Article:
In his “Introduction to Birding” talk last week at the Belgrade Regional Conservation Alliance, Don Mairs included a warning about ticks. Some in the audience were surprised. They were there to learn about binoculars, bird books, and birding techniques. Few realized those who enjoy Maine’s outdoor activities must be fully knowledgeable about and prepared to deal with ticks.
I joined in the discussion, having personal experience with ticks embedded in my skin and several friends suffering with Lyme disease. If you need to be scared into action, read my review of the book “A Twist of Lyme” at www.georgesmithmaine.com. Better yet, read the book.
This story is gut-wrenching, raw, hard to read, relentlessly troubling. Subtitled “Battling a Disease That âDoesn’t Exist,'” the book is a collection of author Andrea Caesar’s blog posts as she fought the disease with astonishing toughness and determination.
But don’t be fooled — there’s no happy ending. Caesar is still alive, and still blogging, but her battle with Lyme disease will last her lifetime.
Taking 50 or more pills a day, suffering through surgeries and lots of experimental trials, encountering huge expenses, leaning heavily on her parents to care for her and her young daughter, Caesar’s life has been one long roller coaster ride.
I will guarantee you one thing. You will grow to admire Andrea Caesar, who punched through life, traveling the world, succeeding in business, and bringing up a child, while suffering a debilitating, painful, horrible disease. This is an amazing story.
The most important advice I can give you is this: Buy a bunch of those small plastic spoons with the slit that can easily extract ticks that are embedded in your skin. Drugstores carry them. While the standard advice is to use tweezers, they don’t always extract the entire tick out of your skin. And it is critically important that you do that.
You should also contact your legislators to urge their support for an $8 million bond issue to construct a diagnostic lab at the University of Maine in Orono. Among many other things, the lab will be able to test ticks for Lyme disease. Today those tests can only be conducted out of state, and any delay in identifying the possibility of Lyme disease threatens your health.
The lab will also be able to provide many other services, but in my mind and my world, this is the most important. UMaine’s current lab is old and small. Maine doctors are sending them a lot of ticks for identification, but that’s all they get. The lab can’t tell the doctor if the tick was carrying Lyme.
I talked with Rep. Jim Dill, D-Old Town, last week about the bond issue and ticks. Jim is a UMaine professor and one of our state’s top insect experts. What he told me is frightening. Cases of Lyme are growing rapidly.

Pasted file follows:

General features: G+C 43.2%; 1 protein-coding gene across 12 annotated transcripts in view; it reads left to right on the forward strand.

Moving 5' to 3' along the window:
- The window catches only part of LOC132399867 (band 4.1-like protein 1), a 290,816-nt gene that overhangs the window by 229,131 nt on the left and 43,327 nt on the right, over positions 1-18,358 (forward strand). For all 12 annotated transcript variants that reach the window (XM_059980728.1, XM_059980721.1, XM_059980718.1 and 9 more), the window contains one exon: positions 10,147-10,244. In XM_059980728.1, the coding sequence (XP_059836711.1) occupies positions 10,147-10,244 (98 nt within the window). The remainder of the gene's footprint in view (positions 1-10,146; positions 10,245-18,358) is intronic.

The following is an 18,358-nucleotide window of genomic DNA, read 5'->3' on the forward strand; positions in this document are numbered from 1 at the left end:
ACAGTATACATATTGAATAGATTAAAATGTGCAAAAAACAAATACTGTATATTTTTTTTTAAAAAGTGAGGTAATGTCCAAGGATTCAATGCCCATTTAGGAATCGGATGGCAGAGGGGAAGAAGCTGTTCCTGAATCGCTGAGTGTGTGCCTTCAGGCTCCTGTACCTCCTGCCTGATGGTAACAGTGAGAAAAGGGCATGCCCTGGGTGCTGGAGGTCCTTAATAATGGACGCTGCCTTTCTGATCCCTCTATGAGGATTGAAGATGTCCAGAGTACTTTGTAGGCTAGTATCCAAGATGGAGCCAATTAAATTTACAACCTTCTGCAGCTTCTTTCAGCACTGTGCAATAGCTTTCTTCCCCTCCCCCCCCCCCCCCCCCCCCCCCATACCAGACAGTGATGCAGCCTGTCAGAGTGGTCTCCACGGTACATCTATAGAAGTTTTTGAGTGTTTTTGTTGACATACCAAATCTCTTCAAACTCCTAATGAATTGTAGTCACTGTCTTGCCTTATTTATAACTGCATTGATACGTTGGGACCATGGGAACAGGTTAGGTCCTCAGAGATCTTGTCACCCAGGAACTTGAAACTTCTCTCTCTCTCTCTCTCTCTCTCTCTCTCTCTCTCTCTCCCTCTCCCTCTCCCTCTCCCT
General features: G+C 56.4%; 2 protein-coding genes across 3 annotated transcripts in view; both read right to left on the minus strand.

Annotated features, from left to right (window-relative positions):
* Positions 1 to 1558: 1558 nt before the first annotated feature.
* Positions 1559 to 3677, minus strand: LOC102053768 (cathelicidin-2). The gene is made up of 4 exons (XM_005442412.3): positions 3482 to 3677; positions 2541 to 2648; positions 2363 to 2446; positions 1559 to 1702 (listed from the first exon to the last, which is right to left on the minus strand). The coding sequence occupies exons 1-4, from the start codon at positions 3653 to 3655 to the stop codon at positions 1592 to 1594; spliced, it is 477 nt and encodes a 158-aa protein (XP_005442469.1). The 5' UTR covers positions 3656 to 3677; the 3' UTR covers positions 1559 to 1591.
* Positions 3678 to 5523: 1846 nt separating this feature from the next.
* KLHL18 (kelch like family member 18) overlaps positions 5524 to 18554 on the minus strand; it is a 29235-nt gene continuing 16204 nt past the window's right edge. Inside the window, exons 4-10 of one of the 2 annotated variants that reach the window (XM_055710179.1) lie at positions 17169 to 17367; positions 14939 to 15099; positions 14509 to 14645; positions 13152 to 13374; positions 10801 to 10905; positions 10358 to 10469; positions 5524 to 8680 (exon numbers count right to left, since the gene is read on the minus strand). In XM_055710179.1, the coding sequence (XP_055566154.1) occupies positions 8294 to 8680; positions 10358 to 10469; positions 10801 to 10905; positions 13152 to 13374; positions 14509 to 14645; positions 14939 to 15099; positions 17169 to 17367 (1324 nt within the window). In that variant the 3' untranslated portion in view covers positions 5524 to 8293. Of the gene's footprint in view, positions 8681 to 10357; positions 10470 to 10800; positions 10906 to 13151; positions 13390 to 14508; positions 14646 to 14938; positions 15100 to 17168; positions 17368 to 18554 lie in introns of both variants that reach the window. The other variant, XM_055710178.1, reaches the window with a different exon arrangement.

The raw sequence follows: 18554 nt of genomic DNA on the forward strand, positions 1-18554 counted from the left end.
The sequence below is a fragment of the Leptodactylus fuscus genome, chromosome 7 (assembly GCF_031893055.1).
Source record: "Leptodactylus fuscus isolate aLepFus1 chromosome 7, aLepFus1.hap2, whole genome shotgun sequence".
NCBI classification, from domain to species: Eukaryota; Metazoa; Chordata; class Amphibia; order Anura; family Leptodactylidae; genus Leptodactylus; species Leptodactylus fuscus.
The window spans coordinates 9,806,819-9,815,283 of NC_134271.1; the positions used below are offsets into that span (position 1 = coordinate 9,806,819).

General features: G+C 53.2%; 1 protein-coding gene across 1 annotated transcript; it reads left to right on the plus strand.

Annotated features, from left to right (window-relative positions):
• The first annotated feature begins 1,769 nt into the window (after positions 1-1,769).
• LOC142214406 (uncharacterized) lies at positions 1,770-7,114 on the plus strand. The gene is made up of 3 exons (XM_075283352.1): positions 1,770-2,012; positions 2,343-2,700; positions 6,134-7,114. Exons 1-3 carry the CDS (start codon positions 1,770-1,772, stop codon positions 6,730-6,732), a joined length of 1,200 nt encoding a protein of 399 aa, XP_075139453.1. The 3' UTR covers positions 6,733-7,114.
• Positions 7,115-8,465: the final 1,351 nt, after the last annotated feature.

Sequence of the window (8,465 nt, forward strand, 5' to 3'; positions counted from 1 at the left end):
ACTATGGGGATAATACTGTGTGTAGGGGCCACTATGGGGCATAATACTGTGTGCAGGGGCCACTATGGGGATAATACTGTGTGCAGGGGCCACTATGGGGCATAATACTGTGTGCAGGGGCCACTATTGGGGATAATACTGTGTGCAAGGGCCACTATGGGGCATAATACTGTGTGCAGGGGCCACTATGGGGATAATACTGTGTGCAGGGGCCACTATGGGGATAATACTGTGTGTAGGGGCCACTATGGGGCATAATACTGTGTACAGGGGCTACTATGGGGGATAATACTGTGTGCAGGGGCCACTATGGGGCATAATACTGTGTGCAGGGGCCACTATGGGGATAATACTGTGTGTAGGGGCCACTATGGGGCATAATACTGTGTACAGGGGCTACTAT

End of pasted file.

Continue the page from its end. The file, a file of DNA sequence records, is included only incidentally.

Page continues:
There are 14 different ticks in Maine. Dog and moose ticks are large. The other 12 are tiny and very similar. The deer tick that carries Lyme disease is now distributed statewide. Seventy percent of the deer ticks in southern Maine have Lyme, while that percentage diminishes as you go north.
Turkey hunting this spring, I will be guaranteed to come home with ticks. If you discover and extract them quickly, you’ll probably be OK. If they are embedded for 24 to 48 hours, you’ll need a single pill of antibiotic. Longer than that and you’ll need a 10-day supply of the antibiotic.
I’ve had the single pill twice and the 10-day regimen twice. But please don’t think ticks are only a problem for hunters. Lin gets them while gardening. Her students bring them in from recess. And as Don Mairs wisely told his birding audience, anyone who spends time outside is susceptible to this new plague.
While Lyme disease should frighten you into action, the news does get worse. Last November, one of our favorite Maine artists, Lyn Snow of Owls Head, entered the hospital with a tick embedded in her shoulder. Within two days she became delirious. And she never left the hospital, dying five weeks later.
For much of her hospitalization, she was treated for Lyme. But she had gotten the Powasson virus from that tick. Woodchucks normally carry this virus, not ticks. And there is no cure.
Given that many of us live our lives outdoors, it is only prudent to be prepared. Get those spoons today. Put them everywhere. Be prepared.